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(1935). Modern Man in Search of a Soul. By C. G. Jung. Published by Harcourt, Brace & Co., New York; Kegan Paul, Trench, Trubner & Co., Ltd., London, 1933. Pp. 282.. Psychoanal. Rev., 22(1):117-118.

(1935). Psychoanalytic Review, 22(1):117-118

Modern Man in Search of a Soul. By C. G. Jung. Published by Harcourt, Brace & Co., New York; Kegan Paul, Trench, Trubner & Co., Ltd., London, 1933. Pp. 282.

This work of Dr. Jung, consisting of some eleven chapters, sets forth in a more comprehensive way than any of his former writings his ideas and theories and the contrasts between the results of his own experiences and those of Professor Freud. If the reviewer should point out the chapters which most interested him he would mention the chapter on Archaic Man and the one on The Basic Postulates of Analytical Psychology, although there are running all through the book the evidences of a distinct point of view which is developed in each chapter from the standpoint of the topic treated therein.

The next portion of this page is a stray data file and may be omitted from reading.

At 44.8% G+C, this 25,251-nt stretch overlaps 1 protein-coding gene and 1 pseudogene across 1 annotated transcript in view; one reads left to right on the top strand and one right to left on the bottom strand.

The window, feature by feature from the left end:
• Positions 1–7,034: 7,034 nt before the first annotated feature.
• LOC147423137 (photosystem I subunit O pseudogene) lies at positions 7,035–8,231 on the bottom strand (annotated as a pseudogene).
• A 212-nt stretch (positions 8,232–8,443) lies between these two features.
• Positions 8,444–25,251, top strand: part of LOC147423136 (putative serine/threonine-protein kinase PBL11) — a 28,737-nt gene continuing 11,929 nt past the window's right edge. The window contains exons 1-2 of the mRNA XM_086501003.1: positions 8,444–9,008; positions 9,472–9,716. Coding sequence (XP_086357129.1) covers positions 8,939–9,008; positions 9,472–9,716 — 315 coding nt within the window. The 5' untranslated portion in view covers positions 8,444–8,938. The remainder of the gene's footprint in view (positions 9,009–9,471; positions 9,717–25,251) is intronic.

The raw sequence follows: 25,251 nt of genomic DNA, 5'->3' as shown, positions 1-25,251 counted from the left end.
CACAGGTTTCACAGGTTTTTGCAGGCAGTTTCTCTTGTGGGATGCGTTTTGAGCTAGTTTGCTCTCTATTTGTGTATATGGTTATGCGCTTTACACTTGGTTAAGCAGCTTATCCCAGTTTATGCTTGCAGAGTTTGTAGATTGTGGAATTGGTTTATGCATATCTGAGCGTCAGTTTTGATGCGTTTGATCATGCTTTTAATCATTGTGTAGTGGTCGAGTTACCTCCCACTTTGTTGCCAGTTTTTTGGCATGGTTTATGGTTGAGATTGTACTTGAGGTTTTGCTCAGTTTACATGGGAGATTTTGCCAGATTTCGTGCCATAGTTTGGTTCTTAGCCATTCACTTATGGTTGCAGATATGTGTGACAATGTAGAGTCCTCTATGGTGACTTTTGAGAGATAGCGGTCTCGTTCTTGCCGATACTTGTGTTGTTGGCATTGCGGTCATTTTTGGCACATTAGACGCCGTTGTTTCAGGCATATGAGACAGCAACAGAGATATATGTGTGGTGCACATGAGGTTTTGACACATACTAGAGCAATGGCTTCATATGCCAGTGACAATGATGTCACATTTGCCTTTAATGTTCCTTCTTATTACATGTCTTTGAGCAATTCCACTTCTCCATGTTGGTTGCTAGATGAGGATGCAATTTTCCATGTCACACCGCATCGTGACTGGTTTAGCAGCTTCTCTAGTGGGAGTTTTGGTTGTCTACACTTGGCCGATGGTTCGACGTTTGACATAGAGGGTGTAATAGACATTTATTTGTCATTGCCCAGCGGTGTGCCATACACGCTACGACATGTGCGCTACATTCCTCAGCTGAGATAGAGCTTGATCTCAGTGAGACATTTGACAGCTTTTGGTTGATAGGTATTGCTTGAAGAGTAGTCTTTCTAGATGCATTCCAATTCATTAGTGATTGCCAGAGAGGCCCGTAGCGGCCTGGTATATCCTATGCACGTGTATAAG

Dr. Jung is convinced of the spiritual needs of man, and he feels that the present chaotic condition of the world and the prevalence of neurotic types of reaction are in no small part due to the failure to find satisfactions for this need as a result of the discrediting of religion and the developing of an intellectual type of realism. He is opposed as a satisfactory technique for psychotherapy to what he calls the exclusively reductive type of analysis of Freud, and feels that the emphasis upon the “shadow” side of man is an unfortunate aspect of psychoanalysis. He draws the analogy between the development of the body and of the psyche and believes that the powers that are imbedded in the organism and which are exprssed in the unconscious have as decidedly beneficent possibilities as the reverse, and that in accordance with a general law of the conversion into the opposite these forces may operate either for good or for evil.

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